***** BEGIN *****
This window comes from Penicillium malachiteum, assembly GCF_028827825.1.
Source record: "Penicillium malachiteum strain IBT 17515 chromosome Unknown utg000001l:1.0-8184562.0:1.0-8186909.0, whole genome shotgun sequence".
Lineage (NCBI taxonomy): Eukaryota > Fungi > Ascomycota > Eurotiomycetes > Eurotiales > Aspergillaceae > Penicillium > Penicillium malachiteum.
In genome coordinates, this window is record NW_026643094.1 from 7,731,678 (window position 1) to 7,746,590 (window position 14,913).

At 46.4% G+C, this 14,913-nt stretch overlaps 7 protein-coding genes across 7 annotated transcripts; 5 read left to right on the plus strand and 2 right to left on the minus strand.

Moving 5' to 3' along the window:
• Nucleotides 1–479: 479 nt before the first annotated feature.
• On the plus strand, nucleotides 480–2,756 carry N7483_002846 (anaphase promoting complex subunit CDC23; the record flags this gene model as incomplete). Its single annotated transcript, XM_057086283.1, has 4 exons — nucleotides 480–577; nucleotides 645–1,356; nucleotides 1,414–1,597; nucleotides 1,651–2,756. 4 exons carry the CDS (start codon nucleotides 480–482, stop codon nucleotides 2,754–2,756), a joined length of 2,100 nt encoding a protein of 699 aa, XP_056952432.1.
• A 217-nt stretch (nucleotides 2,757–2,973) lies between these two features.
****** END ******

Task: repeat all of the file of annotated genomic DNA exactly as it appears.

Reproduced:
This window comes from Penicillium malachiteum, assembly GCF_028827825.1.
Source record: "Penicillium malachiteum strain IBT 17515 chromosome Unknown utg000001l:1.0-8184562.0:1.0-8186909.0, whole genome shotgun sequence".
Lineage (NCBI taxonomy): Eukaryota > Fungi > Ascomycota > Eurotiomycetes > Eurotiales > Aspergillaceae > Penicillium > Penicillium malachiteum.
In genome coordinates, this window is record NW_026643094.1 from 7,731,678 (window position 1) to 7,746,590 (window position 14,913).

At 46.4% G+C, this 14,913-nt stretch overlaps 7 protein-coding genes across 7 annotated transcripts; 5 read left to right on the plus strand and 2 right to left on the minus strand.

Moving 5' to 3' along the window:
• Nucleotides 1–479: 479 nt before the first annotated feature.
• On the plus strand, nucleotides 480–2,756 carry N7483_002846 (anaphase promoting complex subunit CDC23; the record flags this gene model as incomplete). Its single annotated transcript, XM_057086283.1, has 4 exons — nucleotides 480–577; nucleotides 645–1,356; nucleotides 1,414–1,597; nucleotides 1,651–2,756. 4 exons carry the CDS (start codon nucleotides 480–482, stop codon nucleotides 2,754–2,756), a joined length of 2,100 nt encoding a protein of 699 aa, XP_056952432.1.
• A 217-nt stretch (nucleotides 2,757–2,973) lies between these two features.